At a garage sale in March 2009, I spied an old piece of lab equipment for sale with the word "Quantumeter" written across the front. I had no idea what it was, or if it worked, but the $10 asking price seemed reasonable for a device that looked like it fell off the back of a time machine.
After getting the Quantumeter back home, some online research turned up a vague explanation of its origins as a pseudo-scientific piece of medical equipment, used to administer low voltages of electricity to sick patients in the first half of the 20th century. As awesome as it sounds to own a vintage electro-therapy machine, in practical terms, it was actually a bit disappointing. For a device that could have been Ben Franklin's lost extra-terrestrial communicator, the Quantumeter was just a piece of turn-of-the-century hokum.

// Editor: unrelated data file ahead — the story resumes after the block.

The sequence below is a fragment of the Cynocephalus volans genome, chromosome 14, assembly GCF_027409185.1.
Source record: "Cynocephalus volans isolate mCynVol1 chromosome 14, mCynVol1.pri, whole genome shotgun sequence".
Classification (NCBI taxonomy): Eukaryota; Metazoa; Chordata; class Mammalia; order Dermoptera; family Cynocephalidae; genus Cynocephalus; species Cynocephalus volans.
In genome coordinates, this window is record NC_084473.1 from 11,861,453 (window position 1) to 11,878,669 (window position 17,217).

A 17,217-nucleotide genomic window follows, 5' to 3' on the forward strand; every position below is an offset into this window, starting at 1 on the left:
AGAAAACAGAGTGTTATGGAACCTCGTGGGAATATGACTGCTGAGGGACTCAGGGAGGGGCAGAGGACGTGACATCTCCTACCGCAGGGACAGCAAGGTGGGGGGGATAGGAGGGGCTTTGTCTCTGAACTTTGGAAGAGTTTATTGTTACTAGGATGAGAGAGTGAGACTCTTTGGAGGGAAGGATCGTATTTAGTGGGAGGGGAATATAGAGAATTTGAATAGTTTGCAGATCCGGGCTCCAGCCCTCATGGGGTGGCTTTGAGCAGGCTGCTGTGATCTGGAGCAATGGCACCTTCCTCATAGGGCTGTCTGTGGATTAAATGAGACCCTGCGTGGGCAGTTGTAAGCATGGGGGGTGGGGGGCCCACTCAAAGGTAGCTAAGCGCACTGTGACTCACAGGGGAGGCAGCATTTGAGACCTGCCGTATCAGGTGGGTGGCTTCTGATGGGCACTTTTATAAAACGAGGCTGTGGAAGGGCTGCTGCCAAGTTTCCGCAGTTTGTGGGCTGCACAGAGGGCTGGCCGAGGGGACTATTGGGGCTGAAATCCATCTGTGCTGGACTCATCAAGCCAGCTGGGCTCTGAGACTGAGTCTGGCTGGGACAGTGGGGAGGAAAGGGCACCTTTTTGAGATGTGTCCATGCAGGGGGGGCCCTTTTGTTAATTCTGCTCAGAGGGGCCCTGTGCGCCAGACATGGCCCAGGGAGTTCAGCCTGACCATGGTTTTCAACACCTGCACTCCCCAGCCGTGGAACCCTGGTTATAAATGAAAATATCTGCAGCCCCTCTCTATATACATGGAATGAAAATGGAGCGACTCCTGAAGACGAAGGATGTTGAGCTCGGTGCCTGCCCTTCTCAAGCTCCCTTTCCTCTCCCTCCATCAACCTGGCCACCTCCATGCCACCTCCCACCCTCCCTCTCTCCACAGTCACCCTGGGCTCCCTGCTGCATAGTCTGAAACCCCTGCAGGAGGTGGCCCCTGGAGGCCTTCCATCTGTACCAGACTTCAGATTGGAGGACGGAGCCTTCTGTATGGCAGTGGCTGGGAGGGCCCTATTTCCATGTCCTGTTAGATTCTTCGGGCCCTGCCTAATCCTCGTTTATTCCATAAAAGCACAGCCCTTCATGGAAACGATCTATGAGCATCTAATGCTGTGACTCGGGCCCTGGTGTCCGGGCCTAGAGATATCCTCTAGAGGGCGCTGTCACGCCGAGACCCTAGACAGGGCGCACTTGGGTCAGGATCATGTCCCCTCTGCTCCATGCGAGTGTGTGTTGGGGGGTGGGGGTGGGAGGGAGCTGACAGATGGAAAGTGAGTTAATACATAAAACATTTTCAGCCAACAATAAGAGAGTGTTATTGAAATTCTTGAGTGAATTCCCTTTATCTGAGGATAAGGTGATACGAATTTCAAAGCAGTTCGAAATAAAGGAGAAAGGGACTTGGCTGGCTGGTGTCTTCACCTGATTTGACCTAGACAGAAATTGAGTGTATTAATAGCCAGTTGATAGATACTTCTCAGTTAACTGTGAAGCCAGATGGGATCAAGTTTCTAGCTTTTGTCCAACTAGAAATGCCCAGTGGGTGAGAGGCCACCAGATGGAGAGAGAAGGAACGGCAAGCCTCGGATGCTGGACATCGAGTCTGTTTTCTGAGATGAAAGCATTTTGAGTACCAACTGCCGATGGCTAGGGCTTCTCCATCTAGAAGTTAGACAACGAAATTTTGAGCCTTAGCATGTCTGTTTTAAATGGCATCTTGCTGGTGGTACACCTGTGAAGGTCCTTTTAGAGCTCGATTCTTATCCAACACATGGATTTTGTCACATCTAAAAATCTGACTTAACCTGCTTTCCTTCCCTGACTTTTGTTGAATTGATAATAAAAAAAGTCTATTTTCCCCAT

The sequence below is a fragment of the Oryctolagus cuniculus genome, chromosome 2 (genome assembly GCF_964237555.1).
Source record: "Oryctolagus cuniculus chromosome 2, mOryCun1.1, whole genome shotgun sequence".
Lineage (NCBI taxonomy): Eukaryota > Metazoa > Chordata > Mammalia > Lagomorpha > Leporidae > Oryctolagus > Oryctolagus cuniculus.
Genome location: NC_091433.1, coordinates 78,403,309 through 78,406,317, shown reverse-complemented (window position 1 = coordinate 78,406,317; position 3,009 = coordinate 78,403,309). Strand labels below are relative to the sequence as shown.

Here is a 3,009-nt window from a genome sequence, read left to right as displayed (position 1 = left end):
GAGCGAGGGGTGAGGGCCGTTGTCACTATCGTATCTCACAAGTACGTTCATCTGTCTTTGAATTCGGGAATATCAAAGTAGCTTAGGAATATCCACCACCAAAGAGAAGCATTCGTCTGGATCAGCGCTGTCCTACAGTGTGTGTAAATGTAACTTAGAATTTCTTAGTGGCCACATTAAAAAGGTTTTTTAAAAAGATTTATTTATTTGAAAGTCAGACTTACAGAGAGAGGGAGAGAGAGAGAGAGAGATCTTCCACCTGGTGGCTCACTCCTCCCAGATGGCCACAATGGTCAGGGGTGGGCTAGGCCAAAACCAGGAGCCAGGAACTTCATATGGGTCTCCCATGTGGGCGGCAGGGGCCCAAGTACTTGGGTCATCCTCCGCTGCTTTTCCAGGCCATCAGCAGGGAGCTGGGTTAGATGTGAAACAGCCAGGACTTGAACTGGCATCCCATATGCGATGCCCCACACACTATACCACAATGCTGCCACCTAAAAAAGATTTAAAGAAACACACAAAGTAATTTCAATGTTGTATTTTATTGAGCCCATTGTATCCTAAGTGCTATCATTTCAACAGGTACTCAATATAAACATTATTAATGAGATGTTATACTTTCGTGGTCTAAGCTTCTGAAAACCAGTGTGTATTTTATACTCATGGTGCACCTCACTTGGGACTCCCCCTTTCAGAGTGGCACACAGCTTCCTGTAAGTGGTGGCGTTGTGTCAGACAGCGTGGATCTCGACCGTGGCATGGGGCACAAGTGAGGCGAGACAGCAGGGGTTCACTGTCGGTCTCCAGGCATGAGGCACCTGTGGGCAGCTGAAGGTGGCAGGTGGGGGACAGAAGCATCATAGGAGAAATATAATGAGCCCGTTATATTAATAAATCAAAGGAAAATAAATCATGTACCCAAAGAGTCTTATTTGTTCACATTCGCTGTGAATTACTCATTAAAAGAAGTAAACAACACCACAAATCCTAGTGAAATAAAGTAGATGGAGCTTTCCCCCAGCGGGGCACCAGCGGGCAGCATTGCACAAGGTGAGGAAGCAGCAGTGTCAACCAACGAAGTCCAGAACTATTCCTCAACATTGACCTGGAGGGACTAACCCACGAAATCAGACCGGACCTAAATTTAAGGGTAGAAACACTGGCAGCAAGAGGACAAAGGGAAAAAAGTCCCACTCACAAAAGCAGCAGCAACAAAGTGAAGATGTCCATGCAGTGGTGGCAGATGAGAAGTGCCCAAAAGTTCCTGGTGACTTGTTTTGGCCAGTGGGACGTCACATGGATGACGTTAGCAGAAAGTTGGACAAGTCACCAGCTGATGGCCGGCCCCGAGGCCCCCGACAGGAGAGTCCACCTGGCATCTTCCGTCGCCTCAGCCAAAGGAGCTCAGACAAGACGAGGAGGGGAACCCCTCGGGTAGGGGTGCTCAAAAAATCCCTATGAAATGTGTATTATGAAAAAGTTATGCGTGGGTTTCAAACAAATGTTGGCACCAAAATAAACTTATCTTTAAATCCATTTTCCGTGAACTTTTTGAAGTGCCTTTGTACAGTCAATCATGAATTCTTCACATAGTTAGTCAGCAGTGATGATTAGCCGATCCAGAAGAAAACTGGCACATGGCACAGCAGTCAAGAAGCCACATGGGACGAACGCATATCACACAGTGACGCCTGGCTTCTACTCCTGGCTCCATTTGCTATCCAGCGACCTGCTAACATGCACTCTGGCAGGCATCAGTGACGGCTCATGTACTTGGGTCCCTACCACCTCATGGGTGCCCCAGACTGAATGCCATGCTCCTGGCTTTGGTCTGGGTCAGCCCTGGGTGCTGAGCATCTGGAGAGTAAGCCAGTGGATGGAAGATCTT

If it hadn't had such an awesome name, I might have been content to give the Quantumeter a cozy place in the attic until "Antiques Roadshow" rolled into town. Instead, I did the only thing any self-respecting geek with some soldering iron skills would do: I turned the Quantumeter into the kind of bizarre gadget it deserved to be.
Using a $70 kit from Bleep Labs (the ThingamaKIT), my father in-law's garage, and some patience from my wife, I was able to turn the Quantumeter into a blinking, bleeping, tentacled mess of nerd fun.